Iranian man arrested in Germany suspected of plotting chemical attack


Berlin A 32-year-old Iranian man has been arrested in Germany on suspicion of planning a deadly chemical attack, officials said Sunday.

Police and prosecutors said the man and another person were held overnight in the town of Castrop-Rauxel, northwest of Dortmund.

In a joint statement, they said the man is suspected of planning a serious attack motivated by Islamic extremism, for which he allegedly tried to obtain the powerful toxins cyanide and ricin.

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Specialists in anti-contamination suits were seen carrying evidence from the man’s home.

A spokesman for Düsseldorf prosecutors later said an initial search turned up no toxic substances, the German news agency dpa reported.

German police arrest an Iranian suspected of planning an 'Islam-motivated' attack
TV cameras have been set up in front of a building where German police have taken into custody a 32-year-old Iranian citizen suspected of obtaining the deadly poisons cyanide and ricin to carry out an “Islamist-motivated” attack, in Castrop- Rauxel, Germany, on January 8, 2023.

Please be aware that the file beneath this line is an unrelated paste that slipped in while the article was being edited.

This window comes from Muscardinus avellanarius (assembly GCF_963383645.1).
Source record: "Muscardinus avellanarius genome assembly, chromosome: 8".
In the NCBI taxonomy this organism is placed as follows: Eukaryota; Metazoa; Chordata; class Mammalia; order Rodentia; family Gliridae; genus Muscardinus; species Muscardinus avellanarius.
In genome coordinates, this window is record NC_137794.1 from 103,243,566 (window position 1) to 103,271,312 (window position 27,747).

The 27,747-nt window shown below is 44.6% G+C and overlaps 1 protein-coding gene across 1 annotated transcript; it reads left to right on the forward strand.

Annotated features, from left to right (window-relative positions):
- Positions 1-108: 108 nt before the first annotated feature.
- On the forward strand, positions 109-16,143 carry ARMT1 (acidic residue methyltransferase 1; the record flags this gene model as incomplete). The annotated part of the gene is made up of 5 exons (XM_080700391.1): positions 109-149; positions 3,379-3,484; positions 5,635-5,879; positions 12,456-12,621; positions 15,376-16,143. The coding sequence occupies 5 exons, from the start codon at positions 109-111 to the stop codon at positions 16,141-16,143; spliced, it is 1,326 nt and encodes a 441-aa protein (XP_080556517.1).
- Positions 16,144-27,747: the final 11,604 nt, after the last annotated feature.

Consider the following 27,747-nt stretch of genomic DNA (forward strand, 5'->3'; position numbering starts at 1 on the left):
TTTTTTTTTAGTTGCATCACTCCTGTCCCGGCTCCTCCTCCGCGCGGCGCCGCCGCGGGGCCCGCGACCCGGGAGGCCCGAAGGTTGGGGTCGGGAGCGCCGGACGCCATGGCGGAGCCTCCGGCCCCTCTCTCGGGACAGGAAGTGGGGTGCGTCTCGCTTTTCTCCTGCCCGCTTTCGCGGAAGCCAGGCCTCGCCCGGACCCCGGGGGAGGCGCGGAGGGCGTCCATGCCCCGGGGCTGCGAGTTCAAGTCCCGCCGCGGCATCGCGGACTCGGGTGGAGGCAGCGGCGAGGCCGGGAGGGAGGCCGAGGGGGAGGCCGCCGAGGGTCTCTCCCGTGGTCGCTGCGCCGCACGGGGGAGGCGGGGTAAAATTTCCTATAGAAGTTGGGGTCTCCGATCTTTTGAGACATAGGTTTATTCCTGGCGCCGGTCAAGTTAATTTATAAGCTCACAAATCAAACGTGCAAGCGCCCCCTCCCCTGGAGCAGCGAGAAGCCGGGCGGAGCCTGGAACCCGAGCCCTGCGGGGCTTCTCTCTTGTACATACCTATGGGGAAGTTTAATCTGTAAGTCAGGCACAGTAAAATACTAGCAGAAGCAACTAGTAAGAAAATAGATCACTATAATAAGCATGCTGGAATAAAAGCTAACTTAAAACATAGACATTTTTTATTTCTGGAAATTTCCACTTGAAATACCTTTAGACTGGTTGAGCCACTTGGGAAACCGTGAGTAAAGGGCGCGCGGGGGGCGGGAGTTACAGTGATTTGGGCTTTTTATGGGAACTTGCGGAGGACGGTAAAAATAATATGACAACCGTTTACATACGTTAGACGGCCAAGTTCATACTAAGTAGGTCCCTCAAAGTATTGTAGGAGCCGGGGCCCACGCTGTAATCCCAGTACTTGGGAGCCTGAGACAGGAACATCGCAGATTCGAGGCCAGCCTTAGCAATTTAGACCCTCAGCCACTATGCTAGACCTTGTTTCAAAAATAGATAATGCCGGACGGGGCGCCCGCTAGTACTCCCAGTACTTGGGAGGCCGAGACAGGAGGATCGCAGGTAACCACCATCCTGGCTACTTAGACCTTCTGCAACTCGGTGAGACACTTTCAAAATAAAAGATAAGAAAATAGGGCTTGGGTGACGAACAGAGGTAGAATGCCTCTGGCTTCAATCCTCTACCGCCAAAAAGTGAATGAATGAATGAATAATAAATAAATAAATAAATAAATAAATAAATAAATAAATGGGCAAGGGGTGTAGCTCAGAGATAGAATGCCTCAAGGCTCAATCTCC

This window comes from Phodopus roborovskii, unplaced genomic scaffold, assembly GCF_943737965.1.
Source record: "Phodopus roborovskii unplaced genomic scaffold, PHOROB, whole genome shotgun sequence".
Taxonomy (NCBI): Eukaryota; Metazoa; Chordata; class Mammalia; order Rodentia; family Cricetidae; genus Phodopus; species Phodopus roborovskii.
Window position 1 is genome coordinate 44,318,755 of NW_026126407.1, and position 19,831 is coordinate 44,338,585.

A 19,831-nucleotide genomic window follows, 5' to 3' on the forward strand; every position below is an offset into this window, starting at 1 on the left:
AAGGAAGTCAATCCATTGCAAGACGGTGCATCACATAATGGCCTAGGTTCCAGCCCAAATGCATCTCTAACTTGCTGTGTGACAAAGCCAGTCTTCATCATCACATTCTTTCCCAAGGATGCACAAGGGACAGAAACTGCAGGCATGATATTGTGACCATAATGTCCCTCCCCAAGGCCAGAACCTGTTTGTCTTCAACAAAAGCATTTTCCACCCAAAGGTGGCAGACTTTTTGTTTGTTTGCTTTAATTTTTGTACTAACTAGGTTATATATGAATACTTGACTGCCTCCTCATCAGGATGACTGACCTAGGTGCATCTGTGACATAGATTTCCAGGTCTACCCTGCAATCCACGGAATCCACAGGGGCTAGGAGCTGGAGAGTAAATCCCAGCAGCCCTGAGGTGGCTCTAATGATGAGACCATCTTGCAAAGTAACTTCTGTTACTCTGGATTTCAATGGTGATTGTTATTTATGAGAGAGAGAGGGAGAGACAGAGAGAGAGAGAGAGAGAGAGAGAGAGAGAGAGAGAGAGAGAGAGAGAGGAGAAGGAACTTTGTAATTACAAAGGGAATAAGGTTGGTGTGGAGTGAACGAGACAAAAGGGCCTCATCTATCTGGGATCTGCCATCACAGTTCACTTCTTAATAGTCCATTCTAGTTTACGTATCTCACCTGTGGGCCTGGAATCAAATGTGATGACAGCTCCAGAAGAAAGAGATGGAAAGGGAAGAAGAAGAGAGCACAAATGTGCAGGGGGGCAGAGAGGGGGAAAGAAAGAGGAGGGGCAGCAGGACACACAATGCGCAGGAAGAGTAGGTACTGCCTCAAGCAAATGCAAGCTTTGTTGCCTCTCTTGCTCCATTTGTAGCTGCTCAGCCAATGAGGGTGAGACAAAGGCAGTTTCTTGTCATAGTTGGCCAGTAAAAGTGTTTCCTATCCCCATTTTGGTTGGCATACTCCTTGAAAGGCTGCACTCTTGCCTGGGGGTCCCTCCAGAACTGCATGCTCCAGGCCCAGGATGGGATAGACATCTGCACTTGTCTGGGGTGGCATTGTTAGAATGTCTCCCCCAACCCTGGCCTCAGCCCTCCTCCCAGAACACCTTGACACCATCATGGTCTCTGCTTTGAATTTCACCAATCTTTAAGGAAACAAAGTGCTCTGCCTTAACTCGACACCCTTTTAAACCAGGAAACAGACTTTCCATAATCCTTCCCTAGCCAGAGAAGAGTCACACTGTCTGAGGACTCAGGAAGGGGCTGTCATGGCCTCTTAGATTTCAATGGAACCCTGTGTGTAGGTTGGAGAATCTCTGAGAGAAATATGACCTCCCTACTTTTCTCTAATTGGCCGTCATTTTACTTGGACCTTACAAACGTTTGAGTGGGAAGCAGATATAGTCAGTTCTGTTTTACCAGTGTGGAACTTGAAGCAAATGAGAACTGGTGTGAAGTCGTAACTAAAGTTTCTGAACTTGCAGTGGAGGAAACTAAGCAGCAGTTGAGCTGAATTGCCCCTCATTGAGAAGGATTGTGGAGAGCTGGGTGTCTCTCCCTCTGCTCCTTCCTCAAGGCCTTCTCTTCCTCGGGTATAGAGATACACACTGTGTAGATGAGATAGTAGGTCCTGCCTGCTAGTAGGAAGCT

It was not immediately clear how far the plans for an attack had progressed and whether the suspect had selected a specific target.

Germany’s dpa news agency quoted North Rhine-Westphalia’s top security official, Herbert Reul, as saying authorities had “received a serious tip that prompted the police to intervene the very same night”.

The tabloid newspaper Bild reported that the tip about the alleged plot came from an Allied intelligence agency.

Dpa quoted an unnamed German security official as saying there was no indication that the suspect had acted on behalf of the Iranian state, but rather that he allegedly supported a Sunni extremist group. Sunnis are a religious minority in Iran.

Five years ago, German police arrested a Tunisian man and his wife on suspicion of planning a ricin attack in the name of the Islamic State terror group. They were later found guilty and sentenced to ten and eight years in prison respectively.

Even small amounts of ricin, which is produced from the seeds of castor oil plants, can kill an adult if eaten, injected or inhaled.